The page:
The German newspaper Die Welt has reported that with Washington's increasing pressure on Berlin over Nord Stream 2, a so-called Plan B is needed "to put construction of the gas pipeline on hold for the time being".
Die Welt cited Roderich Kiesewetter, member of Chancellor Angela Merkel's Christian Democratic Union (CDU), as saying that Germany needs "a face-saving solution for all sides" and that "a moratorium could be" an option.
Nils Schmid of the Social Democratic Party of Germany (SPD), for his part, said the project, which is so close to completion, cannot be stopped now, but that "it would be possible to make the operation of Nord Stream 2 subject to certain conditions", according to Die Welt. He did not elaborate on what those conditions could be.
The remarks followed Russian Foreign Ministry spokeswoman Maria Zakharova touting Nord Stream 2 on Friday as "a business project" that is "not connected to politics, but to the internal development of Germany".
Commenting on Washington's permanent pressure on Berlin to toe the US line, Zakharova said that Germany should stick to an independent policy.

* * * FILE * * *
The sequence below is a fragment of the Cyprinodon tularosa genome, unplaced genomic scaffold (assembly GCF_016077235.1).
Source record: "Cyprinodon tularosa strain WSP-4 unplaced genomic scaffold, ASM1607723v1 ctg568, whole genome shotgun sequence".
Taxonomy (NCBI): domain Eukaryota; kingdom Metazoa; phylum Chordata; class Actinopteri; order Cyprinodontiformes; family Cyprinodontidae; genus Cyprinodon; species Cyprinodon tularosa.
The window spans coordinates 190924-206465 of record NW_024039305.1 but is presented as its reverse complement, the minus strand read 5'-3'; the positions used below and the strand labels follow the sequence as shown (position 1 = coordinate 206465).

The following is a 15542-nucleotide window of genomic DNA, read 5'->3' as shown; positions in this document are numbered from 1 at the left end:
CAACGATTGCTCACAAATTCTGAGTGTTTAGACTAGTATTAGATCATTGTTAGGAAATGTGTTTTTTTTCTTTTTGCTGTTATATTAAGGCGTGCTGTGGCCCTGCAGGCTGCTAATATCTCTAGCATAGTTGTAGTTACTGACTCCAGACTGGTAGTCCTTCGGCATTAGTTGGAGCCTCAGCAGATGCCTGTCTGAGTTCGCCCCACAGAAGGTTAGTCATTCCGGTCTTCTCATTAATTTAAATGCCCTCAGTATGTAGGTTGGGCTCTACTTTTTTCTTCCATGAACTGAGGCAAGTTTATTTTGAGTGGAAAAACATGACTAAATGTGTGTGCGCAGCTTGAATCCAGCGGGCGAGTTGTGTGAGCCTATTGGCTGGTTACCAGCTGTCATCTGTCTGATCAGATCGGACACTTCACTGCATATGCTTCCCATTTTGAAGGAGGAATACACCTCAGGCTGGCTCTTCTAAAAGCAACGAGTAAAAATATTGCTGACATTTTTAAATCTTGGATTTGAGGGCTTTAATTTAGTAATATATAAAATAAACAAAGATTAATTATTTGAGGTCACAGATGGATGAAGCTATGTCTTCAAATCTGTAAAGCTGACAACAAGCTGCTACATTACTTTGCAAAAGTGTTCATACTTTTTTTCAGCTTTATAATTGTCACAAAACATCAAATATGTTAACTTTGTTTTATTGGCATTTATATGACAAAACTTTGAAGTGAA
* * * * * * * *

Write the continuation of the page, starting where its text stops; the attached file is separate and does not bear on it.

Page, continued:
"If tomorrow the president of the United States of America – be it Biden, Obama, Trump, or anyone else – orders Germany to stop breathing, will Germany listen? Or will it understand that if it is not going to breathe it will not exist?", she said.
German officials have consistently defended Nord Stream 2 as a purely economic project in spite of US pressure, and on Tuesday, Chancellor Merkel again stepped out in defence of the pipeline, stressing that she was perfectly aware that the project-related conflict was part of a broader "political struggle".
Germany Frustrated Over US Sanctions Against Nord Stream 2
This came after the German media reported in late March that Berlin was unhappy with US Secretary of State Antony Blinken's announcement that Washington still plans to slap more sanctions on Nord Stream 2, adding that all businesses involved in its construction might suffer.
The White House has already slapped two rounds of sanctions on the project, including the so-called Protecting Europe's Energy Security Act, which prompted AllSeas, a Switzerland-based construction contractor, to withdraw from the project, citing the threat of "crushing and potentially fatal" sanctions against it.
This led to a freeze in the pipeline's construction with less than 150 km of the 1,230-km project left to complete as Russia sent ships to the Baltic Sea to finish the work, which resumed after a short break in February.
The project is being financed by the Russian energy giant Gazprom, Germany's Uniper and Wintershall, as well as France's Engie, Austria's OMV, and the UK-Dutch concern Royal Dutch Shell.
Once completed, the pipeline will be able to pump an additional 55 billion cubic metres of gas per year from Russia to Germany under the Baltic Sea, doubling the capacity of the existing Nord Stream network.